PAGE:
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Operations

Finding sales and profits in a tough environment

On the second day of the Restaurant Leadership Conference, speakers focused on how to compete.

The industry is facing a huge number of changes at a time when growth is slowing, and the industry is arguably oversaturated.

That puts the onus on executives and operators to step up their games to improve operations and find ways to generate sales.

Industry executives and experts at the Restaurant Leadership Conference on Tuesday discussed many of these challenges, and how operators can work through them and increase their competitiveness.

Workforce woes get worse

We know that labor is a top problem in the restaurant industry. There are currently 991,000 unfilled jobs, according to Rob Gifford, executive vice president of the National Restaurant Association Education Foundation (NRAEF). “We’ve never seen this many openings,” he said.

The projections for the future, however, are even worse. The industry is expected to add 1.6 million restaurant jobs over the next 10 years. But the restaurant industry is also on a path to lose 250,000 16- to 24-year-olds over the next 10 years.

“We need to find 640,000 just to keep pace,” Gifford said. The industry has a recruitment and retention problem, he said. So the NRAEF is out to change the image and perception of working in the restaurant industry with a soon-to-come campaign that will highlight aspects of the industry such as career path, flexibility, diverse management and more. It will target not only the younger workforce but also parents and school guidance counselors.

The right metrics

Scott Lawton, co-founder of Bartaco, said that metrics are important in determining a restaurant’s performance.

But they have to be the right metrics.

Profit-and-loss (P&L) statements and average check “are lagging indicators,” Lawton said.

“When you read a P&L, it’s six weeks old,” he said. “It’s ancient history. If you look at check average, you’re trying to raise sales, but maybe not the right way.”

Instead, he said, metrics that measure customer experience are better to use to determine a company’s performance. They are “leading indicators,” and, ultimately, sales will follow.

Sometimes it might be the right metric. And it extends to the kitchen.

Eric Sheen, CEO of Restaurant Partners Procurement, said that operators should use grams to measure out portions, rather than ounces.

Grams are a more concise measurement. “You will get a more consistent product,” he said.

High rents

Jason Morgan, managing partner with Hargett Hunter Capital Partners and CEO of its Bellagreen and Original ChopShop chains, didn’t need long to think about his biggest cost concern while speaking at the Restaurant Leadership Conference on Tuesday.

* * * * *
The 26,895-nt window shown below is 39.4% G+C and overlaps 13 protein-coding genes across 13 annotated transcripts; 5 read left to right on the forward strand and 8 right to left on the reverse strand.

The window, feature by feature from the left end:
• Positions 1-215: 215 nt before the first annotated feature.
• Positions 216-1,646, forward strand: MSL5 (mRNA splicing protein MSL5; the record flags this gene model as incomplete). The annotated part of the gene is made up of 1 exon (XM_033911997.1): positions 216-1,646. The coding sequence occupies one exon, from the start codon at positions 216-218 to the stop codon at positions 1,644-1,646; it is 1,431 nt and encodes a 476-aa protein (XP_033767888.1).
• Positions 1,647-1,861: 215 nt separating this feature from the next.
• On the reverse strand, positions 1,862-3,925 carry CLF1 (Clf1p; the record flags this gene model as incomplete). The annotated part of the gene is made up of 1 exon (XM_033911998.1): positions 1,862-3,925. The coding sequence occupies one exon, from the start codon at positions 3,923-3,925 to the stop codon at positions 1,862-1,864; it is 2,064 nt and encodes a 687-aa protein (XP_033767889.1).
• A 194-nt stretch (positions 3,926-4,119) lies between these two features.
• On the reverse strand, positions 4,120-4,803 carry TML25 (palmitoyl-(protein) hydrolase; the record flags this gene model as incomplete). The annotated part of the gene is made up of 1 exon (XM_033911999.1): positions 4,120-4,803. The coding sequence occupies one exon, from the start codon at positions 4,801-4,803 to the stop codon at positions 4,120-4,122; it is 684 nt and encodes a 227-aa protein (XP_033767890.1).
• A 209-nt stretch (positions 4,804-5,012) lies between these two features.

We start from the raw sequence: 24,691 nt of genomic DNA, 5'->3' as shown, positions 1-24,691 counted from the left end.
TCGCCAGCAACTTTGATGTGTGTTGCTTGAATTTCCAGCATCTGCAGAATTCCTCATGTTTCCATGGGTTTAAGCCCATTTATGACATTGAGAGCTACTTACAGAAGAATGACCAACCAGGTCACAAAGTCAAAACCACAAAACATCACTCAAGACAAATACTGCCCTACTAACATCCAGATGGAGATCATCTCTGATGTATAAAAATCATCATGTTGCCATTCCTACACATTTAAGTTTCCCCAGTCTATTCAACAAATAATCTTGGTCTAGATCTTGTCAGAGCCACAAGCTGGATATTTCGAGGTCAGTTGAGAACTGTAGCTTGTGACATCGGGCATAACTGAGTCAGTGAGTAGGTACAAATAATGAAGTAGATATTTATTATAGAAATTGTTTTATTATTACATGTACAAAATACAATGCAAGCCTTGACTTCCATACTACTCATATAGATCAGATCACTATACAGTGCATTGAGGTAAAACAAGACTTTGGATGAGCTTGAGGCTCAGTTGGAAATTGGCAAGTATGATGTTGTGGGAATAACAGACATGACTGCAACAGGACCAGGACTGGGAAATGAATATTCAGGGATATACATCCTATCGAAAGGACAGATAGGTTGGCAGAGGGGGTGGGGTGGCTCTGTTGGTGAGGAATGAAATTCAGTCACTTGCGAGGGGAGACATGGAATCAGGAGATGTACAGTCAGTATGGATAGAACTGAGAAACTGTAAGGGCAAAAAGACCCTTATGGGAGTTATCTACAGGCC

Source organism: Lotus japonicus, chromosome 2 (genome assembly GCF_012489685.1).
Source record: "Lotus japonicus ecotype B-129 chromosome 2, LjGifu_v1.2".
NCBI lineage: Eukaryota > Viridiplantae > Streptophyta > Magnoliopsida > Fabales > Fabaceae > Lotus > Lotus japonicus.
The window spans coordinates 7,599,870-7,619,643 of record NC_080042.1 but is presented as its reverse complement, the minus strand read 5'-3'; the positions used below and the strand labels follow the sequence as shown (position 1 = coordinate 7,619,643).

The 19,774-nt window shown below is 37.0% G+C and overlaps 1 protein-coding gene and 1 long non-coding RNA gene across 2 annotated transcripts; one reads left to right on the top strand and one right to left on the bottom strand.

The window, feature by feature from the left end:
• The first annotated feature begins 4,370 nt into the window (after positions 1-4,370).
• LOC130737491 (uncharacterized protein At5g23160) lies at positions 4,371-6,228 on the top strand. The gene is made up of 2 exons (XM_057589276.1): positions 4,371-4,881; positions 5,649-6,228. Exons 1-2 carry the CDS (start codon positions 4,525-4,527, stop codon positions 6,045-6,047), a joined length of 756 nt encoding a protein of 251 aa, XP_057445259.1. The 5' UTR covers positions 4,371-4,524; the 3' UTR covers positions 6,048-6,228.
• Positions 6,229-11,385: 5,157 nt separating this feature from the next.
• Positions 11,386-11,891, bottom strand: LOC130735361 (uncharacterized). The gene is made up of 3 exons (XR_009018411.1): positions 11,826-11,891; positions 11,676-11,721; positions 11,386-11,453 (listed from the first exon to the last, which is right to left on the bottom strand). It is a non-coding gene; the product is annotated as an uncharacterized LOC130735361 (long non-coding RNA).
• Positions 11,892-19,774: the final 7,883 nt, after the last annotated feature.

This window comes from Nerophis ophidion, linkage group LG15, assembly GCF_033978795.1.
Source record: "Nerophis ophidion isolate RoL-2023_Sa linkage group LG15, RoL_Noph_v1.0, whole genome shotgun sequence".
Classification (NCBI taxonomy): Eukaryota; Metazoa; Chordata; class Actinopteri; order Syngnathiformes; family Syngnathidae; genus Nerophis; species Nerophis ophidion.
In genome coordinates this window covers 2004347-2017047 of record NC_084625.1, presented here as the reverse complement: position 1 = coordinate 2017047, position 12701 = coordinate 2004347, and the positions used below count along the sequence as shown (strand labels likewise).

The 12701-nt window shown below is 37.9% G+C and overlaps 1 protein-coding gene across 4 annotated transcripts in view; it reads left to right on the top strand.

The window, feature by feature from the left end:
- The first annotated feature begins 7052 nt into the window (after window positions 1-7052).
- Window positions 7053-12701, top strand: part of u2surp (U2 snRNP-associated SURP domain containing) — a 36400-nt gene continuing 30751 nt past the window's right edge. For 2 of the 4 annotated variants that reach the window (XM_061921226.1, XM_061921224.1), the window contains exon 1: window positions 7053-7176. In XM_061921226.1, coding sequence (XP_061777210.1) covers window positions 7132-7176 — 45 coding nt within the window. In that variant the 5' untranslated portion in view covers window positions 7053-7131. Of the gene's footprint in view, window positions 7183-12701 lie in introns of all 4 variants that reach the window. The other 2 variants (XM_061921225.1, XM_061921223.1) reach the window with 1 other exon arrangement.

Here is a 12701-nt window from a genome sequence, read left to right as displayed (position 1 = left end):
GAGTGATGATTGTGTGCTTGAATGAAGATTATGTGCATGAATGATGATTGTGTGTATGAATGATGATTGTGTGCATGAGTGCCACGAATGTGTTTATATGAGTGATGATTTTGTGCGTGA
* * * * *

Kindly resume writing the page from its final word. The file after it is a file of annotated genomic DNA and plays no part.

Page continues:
“Rents are just too high,” he said.

Why?

Many investors “overpaid for their businesses in the past five years,” he said. As such, they need to grow to generate a return.

And that growth could be forcing some questionable decisions, he said. “They’re driving rents to the point where it’s not profitable to sign deals. But people are still signing deals.”

His brands have opted not to join that game.

Find profits in catering

Catering is a different animal from day-to-day business, but it shouldn't be ignored, because it can be a rich source of revenue, said Ed Keller, director of off-premise business development for Corner Bakery.

Creating a successful catering program means recognizing the need for specialized ordering, packaging, kitchen logistics and more, Keller said. "If you don't look at catering as a distinct channel, it's not going to work for you," he said.

Jim Rand, currently an operating partner with Act III Holdings, struggled to launch a catering program at P.F. Chang's several years ago. The original catering menu didn't mesh with consumer preferences.

"I was thinking this was going to be a layup," Rand said. "What the consumer wanted from us was a P.F. Chang's experience. They didn't want Mongolian beef in a wrap. You need to understand what you deliver and make sure catering aligns with that."

The case for artificial intelligence

Two-thirds of restaurant operators either aren’t doing anything with artificial intelligence or don’t plan to use it, according to NCR Corp.

But maybe they should. Dirk Izzo, senior vice president of industry solutions for NCR, said that AI can help restaurants cut costs, reduce errors, empower customers, improve customer experience and improve marketing results.

“The more we can have computers talk to computers, the fewer errors we’ll have,” said Izzo.

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